Pfizer Inc. recently published the findings from two pivotal Phase III studies of crisaborole topical ointment 2 percent, formerly known as AN2728.
The studies can be found in the current issue of the Journal of the American Academy of Dermatology online.
Dr. Amy Paller, Walter J. Hamlin Professor and Chair of Dermatology, Professor of Pediatrics at Northwestern University Feinberg School of Medicine, detailed the treatment outcomes.
“Atopic dermatitis, or eczema, is a chronic, inflammatory skin disease that affects millions of children and adults," she said. "There have been no new therapies approved in the United States for people with atopic dermatitis in the past 15 years. The results seen in these pivotal Phase II studies demonstrate that crisaborole, if approved, could be a meaningful treatment option for patients with mild to moderate atopic dermatitis.”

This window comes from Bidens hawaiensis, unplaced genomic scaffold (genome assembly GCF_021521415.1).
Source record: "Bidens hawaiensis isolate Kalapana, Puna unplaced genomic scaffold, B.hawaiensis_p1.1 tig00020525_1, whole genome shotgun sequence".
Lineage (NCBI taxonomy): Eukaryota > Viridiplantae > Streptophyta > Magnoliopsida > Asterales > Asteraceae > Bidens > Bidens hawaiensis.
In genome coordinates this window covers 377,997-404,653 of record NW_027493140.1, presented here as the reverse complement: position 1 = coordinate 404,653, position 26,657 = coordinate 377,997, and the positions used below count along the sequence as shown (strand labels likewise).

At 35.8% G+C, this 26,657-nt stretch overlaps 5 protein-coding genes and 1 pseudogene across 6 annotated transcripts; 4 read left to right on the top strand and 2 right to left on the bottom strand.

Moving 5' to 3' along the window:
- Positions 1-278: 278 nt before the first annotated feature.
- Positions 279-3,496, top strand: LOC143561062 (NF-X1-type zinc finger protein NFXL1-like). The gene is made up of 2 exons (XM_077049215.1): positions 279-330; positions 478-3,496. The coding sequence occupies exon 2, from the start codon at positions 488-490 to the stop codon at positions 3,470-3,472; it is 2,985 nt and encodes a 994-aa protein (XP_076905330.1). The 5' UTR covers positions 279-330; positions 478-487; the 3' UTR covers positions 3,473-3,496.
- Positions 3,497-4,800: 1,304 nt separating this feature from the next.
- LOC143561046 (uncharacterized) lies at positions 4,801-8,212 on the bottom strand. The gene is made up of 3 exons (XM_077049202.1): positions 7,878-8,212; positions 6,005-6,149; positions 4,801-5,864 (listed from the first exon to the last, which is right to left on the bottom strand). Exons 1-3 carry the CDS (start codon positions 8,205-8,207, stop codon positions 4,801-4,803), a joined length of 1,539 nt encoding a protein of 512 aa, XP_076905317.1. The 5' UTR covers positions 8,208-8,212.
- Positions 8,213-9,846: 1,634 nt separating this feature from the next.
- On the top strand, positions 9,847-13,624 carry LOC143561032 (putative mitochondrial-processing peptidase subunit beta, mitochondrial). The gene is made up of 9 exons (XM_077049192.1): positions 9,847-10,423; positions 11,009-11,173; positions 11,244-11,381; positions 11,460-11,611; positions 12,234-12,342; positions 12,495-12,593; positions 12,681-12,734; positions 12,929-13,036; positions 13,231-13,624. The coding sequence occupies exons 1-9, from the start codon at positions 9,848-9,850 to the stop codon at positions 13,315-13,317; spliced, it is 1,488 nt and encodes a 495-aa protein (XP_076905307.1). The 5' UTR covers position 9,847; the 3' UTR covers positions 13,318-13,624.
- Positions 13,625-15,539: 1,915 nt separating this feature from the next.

The comprehensive results of the Phase III studies, known as AD-301 and AD-302, show that crisaborole met both the primary and secondary goals for the treatment of atopic dermatitis (AD) in children ages two and up and for adults compared to vehicle ointment. The adverse events of crisaborole were rare, mild to moderate and comparable to vehicle ointment.